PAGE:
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More information: http://news.getty.edu/press_materials.cfm#5-1-1378
Part of Pacific Stand Time: LA/LA, exhibition will feature
nearly 300 works by 60 artists spanning the history of the photographic medium
Photography in Argentina, 1850-2010: Contradiction and Continuity
On view September 16, 2017 – January 28, 2018
at the J. Paul Getty Museum, Getty Center
Mariposas (Butterflies) (1988), from Pancartas (Signs) series. Grupo Escombros (Argentine, active since 1988).
Chromogenic print (printed in monochrome) mounted on wood. 40 × 60 cm (15 ¾ × 23 5/8 in.).
Courtesy of the artists and WALDEN, Buenos Aires
© Grupo Escombros / WALDEN
LOS ANGELES – From its independence in 1810 until the economic crisis of 2001, Argentina was seen as a modern country with a powerful economic system, a predominantly European immigrant population, a strong middle class, and an almost nonexistent indigenous culture. This idea of a homogenous society differs greatly from the perception of other Latin American countries and underlines the difference between Argentina’s colonial and postcolonial history and those of its neighbors. Photography in Argentina, 1850-2010: Contradiction and Continuity, on view September 16, 2017-January 28, 2018 at the J. Paul Getty Museum, Getty Center, features nearly 300 photographs created by Argentine artists from the dawn of the medium to the present day. The exhibition includes a large body of newly acquired work from the Getty’s permanent collection, alongside loans from Argentine photographers and collectors, and several major institutions worldwide.
The exhibition explores four themes that emphasize crucial historical moments and aesthetic movements in Argentina in which photography played a critical role. The exhibition concentrates on photographs that are fabricated rather than found, such as narrative tableaux and performances staged for the camera. At the same time, it includes examples of what has been perceived as documentary photography, but also functioned as political propaganda or expressed a personal ideology. These images produce, and other times dismantle, national symbols, utopian visions, and avant-garde artistic strategies deployed within the country.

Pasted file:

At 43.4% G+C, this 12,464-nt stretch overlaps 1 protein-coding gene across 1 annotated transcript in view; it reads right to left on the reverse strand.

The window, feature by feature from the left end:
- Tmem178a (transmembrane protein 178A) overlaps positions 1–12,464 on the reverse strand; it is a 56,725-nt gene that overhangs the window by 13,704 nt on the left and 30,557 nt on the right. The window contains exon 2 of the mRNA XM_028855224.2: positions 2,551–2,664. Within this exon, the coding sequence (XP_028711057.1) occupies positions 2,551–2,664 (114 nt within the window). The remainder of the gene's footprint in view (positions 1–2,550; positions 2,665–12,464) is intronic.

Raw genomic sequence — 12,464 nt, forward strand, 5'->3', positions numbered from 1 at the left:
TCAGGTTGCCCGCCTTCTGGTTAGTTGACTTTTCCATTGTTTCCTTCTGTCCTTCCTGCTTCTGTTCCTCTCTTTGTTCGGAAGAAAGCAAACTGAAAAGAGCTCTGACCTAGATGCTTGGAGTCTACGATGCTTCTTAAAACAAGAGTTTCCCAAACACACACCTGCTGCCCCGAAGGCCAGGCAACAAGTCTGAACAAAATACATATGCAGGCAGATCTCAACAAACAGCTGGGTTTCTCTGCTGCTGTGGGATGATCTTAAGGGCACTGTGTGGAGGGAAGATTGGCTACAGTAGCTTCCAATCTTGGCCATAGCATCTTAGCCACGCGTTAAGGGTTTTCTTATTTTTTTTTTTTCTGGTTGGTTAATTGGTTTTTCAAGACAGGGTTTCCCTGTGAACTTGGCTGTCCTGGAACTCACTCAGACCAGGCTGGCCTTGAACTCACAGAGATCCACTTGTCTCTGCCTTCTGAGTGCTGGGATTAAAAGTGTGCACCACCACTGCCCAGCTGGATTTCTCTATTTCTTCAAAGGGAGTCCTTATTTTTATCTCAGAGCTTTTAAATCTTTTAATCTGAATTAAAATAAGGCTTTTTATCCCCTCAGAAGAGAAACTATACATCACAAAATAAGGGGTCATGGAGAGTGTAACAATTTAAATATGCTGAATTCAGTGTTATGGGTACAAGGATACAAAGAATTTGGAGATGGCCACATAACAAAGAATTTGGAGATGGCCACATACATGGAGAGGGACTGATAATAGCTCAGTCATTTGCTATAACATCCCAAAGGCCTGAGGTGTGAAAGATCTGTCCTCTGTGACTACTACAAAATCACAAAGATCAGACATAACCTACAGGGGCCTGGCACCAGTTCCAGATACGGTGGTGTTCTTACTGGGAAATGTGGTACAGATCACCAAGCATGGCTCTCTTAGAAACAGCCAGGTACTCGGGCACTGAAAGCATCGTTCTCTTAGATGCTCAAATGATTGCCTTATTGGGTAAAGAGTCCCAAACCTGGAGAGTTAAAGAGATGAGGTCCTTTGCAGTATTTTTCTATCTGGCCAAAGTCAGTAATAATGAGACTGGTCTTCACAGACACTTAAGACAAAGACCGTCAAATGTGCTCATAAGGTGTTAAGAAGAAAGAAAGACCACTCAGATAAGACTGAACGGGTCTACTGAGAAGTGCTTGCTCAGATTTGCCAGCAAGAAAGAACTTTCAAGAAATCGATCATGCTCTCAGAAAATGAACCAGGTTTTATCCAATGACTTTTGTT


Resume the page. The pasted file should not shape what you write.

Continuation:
“Spanning a time period of more than 150 years, Contradiction and Continuity represents one of the most ambitious presentations of Argentinian photography ever to be undertaken by an American museum,” says Timothy Potts, director of the J. Paul Getty Museum. “As with many of the projects being developed for the Pacific Standard Time: LA/LA initiative, this exhibition and the related publication are certain to make important contributions to our understanding of Latin American art that will be appreciated by future generations of art historians.”
Potts adds, “I am especially pleased that this exhibition has allowed us to expand the Museum’s holdings of Latin American photography, thanks in no small part to the generosity of our Photographs Council, which is responsible for purchasing a larger number of the works that will be on view.”
Civilization and Barbarism
Following the election of its first president, Bartolomé Mitre in 1861, Argentina began its transformation into a modern metropolis that valued progressive policies for its people. Juan Bautista Alberdi (1810-1884), a noted intellectual at the time, wrote that “to govern is to populate” in reference to the country’s efforts to increase immigration. A major railroad system was built and a national education system established, in order to advance the country and its standard of living. By 1869, immigrants in Buenos Aires, mainly from Spain and Italy, represented 50% of the population.